Rapid Rise Of Ukuthwala Practice Endangers Children’s Futures

The rapidly increasing prevalence of ukuthwala, or child marriages, in the Nkomazi region of Mpumalanga has prompted a well-known lobby group advocating for women’s rights to join forces with concerned community members in a bid to combat the disturbing practice.

Positive Women’s Network (PWN) decided to lend a helping hand following the discovery that many young girls in areas such as Mjejane, Tonga, and other villages surrounding Nkomazi were forced to marry older men by their families.

According to Thandi Maluka, the leader of PWN, they sprang into action after realizing that the rate of child rapes had a ripple effect on society, forcing children to give birth at a young age.

“We have observed that females as young as 10 are forced to marry older men and become pregnant. This number is extremely concerning, and this is rape. There is no defense; it is a crime. We fear for the future of these females, as they may contract sexually transmitted infections (STIs) and other diseases. Remember, they are too young to negotiate for safer sex,” said Maluka.

Maluka said PWN members are among the community members who raised the alarm about the prevalence of alleged underage marriage arrangements in the province.

Not only has PWN implored the authorities to arrest and punish the perpetrators severely, but the organisation will also coordinate a public education campaign on sexual and gender-based violence.

“We call on all stakeholders to participate in order to protect our vulnerable women. This must end; we cannot rest until our young women are safe from these predators, and the affected family members must participate in our workshop. The workshop will begin as soon as the preparations are complete,” Maluka said.

Brigadier Selvy Mohlala, a spokesman for Mpumalanga Police, warned community members against ukuthwala. PHOTO: Supplied.

A member of the Mjejane community who did not wish to be identified for fear of victimisation confirmed to this newspaper that the allegations are genuine, as she witnessed them occur.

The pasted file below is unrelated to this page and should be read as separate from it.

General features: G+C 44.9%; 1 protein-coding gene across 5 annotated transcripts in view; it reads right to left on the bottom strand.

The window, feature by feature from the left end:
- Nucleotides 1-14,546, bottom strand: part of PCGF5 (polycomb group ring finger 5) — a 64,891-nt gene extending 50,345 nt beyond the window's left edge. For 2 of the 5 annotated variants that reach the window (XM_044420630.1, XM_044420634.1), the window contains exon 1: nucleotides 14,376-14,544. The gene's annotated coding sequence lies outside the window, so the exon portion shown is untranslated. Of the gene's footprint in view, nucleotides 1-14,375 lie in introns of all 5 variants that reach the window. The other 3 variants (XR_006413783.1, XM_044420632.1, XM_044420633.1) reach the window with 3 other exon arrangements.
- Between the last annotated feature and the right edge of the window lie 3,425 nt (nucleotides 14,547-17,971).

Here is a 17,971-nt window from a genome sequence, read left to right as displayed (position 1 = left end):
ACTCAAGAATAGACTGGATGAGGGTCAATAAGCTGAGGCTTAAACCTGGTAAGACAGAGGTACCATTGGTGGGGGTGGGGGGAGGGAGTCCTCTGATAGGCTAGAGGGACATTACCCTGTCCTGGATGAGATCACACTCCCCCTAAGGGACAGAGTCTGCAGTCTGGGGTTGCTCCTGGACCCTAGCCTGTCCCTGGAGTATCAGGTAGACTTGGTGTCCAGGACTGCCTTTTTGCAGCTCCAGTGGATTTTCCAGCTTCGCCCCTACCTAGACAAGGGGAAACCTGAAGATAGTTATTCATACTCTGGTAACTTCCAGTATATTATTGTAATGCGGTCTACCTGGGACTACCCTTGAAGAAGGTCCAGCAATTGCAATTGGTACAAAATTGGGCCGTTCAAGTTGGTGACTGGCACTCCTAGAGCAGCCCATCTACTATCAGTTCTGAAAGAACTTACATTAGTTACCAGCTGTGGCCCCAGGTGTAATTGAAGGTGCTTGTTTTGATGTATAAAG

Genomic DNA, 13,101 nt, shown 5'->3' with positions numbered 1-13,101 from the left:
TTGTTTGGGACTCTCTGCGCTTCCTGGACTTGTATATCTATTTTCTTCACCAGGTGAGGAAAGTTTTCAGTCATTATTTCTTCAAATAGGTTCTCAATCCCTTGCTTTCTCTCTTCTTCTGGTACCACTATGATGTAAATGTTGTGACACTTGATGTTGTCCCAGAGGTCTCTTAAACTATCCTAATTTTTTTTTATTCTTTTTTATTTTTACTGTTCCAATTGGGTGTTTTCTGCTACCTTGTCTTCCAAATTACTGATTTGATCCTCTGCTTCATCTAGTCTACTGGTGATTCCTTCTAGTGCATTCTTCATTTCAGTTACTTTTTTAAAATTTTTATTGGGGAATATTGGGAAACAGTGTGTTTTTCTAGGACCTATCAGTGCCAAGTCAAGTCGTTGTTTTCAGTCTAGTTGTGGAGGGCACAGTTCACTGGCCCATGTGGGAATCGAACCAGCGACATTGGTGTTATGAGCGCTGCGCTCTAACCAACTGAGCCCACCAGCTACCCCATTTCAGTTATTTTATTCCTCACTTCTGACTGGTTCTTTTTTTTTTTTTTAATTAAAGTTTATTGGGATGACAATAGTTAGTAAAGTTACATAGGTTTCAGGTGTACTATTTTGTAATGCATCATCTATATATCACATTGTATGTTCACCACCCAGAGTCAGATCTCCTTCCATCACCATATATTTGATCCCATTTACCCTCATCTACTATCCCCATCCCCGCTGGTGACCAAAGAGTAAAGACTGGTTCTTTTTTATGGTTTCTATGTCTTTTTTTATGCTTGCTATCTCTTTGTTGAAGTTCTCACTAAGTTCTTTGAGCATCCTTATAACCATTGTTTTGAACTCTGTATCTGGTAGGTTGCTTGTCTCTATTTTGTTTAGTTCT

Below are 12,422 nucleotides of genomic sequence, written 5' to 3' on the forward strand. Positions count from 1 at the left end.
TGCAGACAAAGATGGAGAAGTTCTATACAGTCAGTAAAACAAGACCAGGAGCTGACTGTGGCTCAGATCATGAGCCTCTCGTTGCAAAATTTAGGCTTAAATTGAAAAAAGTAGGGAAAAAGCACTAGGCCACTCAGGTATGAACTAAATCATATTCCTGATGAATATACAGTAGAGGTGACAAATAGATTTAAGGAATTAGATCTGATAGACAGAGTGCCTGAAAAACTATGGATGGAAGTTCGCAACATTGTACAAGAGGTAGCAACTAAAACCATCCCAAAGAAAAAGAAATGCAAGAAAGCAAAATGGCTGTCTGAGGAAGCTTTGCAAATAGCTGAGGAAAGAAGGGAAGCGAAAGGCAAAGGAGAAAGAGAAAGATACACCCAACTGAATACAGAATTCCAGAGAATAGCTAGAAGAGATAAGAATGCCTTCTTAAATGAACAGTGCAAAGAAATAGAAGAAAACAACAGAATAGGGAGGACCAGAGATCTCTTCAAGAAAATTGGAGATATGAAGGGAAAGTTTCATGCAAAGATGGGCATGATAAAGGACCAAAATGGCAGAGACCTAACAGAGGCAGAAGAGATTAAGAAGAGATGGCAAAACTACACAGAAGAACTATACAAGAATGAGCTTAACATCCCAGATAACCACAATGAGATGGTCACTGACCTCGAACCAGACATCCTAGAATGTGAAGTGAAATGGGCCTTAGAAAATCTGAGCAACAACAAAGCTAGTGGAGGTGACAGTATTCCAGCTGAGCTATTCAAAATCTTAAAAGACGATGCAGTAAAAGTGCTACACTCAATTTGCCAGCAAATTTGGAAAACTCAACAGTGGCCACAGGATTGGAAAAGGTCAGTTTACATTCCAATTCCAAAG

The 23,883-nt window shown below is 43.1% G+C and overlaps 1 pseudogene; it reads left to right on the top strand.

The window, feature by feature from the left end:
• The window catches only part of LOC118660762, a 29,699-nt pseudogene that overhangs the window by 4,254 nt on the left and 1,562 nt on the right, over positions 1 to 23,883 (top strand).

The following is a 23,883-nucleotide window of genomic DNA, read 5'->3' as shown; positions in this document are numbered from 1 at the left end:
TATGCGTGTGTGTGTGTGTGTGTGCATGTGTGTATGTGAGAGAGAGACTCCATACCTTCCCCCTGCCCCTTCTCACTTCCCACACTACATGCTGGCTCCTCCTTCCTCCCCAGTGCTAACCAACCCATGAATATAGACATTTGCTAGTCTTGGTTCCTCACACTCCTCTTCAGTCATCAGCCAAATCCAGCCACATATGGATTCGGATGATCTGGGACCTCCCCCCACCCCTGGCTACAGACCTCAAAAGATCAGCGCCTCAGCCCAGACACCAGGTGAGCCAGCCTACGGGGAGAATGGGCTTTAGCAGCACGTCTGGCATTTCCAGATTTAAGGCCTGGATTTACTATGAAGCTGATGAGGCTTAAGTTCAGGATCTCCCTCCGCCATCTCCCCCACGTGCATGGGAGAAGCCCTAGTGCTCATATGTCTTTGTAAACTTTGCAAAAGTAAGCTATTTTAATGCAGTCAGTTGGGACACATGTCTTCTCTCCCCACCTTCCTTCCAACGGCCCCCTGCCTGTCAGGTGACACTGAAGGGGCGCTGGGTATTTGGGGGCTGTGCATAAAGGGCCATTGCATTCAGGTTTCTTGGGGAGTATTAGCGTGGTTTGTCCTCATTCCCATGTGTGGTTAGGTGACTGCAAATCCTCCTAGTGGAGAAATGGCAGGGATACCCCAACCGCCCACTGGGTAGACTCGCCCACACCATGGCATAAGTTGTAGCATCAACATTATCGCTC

“Young children are indeed being coerced into marriages. Everyone around Nkomazi is aware of this fact. This was observed in Mjejane, where I am residing. Some of the parents who are doing this, to my shock, are not even poor. In some cases, we may scapegoat poverty, but in my experience, greed and evil are to blame,” she said.

Recent reports indicate that hospitals in Nkomazi, such as Tonga Hospital and Shongwe Hospital, have witnessed an increase in the birth rate.

The estimated monthly birth rate for Shongwe is 400, while the birth rate for Tonga is 600.
According to reports, adolescents contribute significantly to these statistics.

Dumisani Malamule, spokesperson for the Mpumalanga Department of Health, has not yet confirmed the figures but stated, “Yes, we are working on the matter and will get back to you.”

The superintendent of the South African Human Rights Commission in Mpumalanga, Eric Mokonyama, has confirmed that the commission is investigating the human rights violation case in question.

The reports of older men abducting, raping, assaulting, and abusing young girls in the name of this allegedly African cultural practice outrage the South African Human Rights Commission, according to Mokonyama.

According to community members, the perpetrators conspire with the families of the victims to approach local traditional leaders with an offer to pay a fee in the event that community members confront them for their acts of cruelty.

“This practice is a crime that has nothing to do with culture and violates the victims’ rights to childhood, dignity, and safety, as well as destroying their future. The commission, in collaboration with other stakeholders, will be embarking on several interventions to make sure that our young females are saved from this savagery,” Mokonyama said. “We are requesting that communities report these criminal activities to the police, and we are also requesting that the police take action to end this criminality.”

Brigadier Selvy Mohlala, a spokesman for Mpumalanga police, warned community members against ukuthwala.

“As police in Mpumalanga, we will not tolerate any form of criminality in the province. The issue of gender-based violence and vulnerable groups is on the national agenda for offenses. We caution people against concealing illicit activities under the guise of cultural practice. Children must always be protected and permitted to be children. The community must notify us of any instances of child abuse so that we can intervene,” Mohlala said.



Related Articles

African Times